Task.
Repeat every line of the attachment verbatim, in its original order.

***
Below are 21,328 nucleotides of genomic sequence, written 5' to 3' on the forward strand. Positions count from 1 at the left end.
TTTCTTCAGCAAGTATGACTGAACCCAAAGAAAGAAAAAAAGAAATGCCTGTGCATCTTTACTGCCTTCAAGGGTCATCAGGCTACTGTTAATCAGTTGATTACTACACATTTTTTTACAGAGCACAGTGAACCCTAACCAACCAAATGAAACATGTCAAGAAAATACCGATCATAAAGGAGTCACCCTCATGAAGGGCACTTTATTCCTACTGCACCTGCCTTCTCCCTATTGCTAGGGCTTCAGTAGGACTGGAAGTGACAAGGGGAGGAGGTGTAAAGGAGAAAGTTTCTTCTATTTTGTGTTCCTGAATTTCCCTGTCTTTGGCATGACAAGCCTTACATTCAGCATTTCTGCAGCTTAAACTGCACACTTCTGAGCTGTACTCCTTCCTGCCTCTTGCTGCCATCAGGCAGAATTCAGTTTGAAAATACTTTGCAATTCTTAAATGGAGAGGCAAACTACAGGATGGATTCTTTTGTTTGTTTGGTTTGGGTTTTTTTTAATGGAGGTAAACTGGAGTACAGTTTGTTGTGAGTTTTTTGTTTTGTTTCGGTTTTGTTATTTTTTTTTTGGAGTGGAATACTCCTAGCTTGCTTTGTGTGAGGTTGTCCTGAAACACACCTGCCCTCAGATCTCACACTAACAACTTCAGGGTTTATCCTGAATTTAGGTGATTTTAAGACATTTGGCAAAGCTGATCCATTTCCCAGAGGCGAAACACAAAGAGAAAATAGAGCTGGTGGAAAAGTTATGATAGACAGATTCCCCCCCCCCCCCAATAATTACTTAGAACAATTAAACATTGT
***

Below are 21,328 nucleotides of genomic sequence, written 5' to 3' on the forward strand. Positions count from 1 at the left end.
TTTCTTCAGCAAGTATGACTGAACCCAAAGAAAGAAAAAAAGAAATGCCTGTGCATCTTTACTGCCTTCAAGGGTCATCAGGCTACTGTTAATCAGTTGATTACTACACATTTTTTTACAGAGCACAGTGAACCCTAACCAACCAAATGAAACATGTCAAGAAAATACCGATCATAAAGGAGTCACCCTCATGAAGGGCACTTTATTCCTACTGCACCTGCCTTCTCCCTATTGCTAGGGCTTCAGTAGGACTGGAAGTGACAAGGGGAGGAGGTGTAAAGGAGAAAGTTTCTTCTATTTTGTGTTCCTGAATTTCCCTGTCTTTGGCATGACAAGCCTTACATTCAGCATTTCTGCAGCTTAAACTGCACACTTCTGAGCTGTACTCCTTCCTGCCTCTTGCTGCCATCAGGCAGAATTCAGTTTGAAAATACTTTGCAATTCTTAAATGGAGAGGCAAACTACAGGATGGATTCTTTTGTTTGTTTGGTTTGGGTTTTTTTTAATGGAGGTAAACTGGAGTACAGTTTGTTGTGAGTTTTTTGTTTTGTTTCGGTTTTGTTATTTTTTTTTTGGAGTGGAATACTCCTAGCTTGCTTTGTGTGAGGTTGTCCTGAAACACACCTGCCCTCAGATCTCACACTAACAACTTCAGGGTTTATCCTGAATTTAGGTGATTTTAAGACATTTGGCAAAGCTGATCCATTTCCCAGAGGCGAAACACAAAGAGAAAATAGAGCTGGTGGAAAAGTTATGATAGACAGATTCCCCCCCCCCCCCAATAATTACTTAGAACAATTAAACATTGT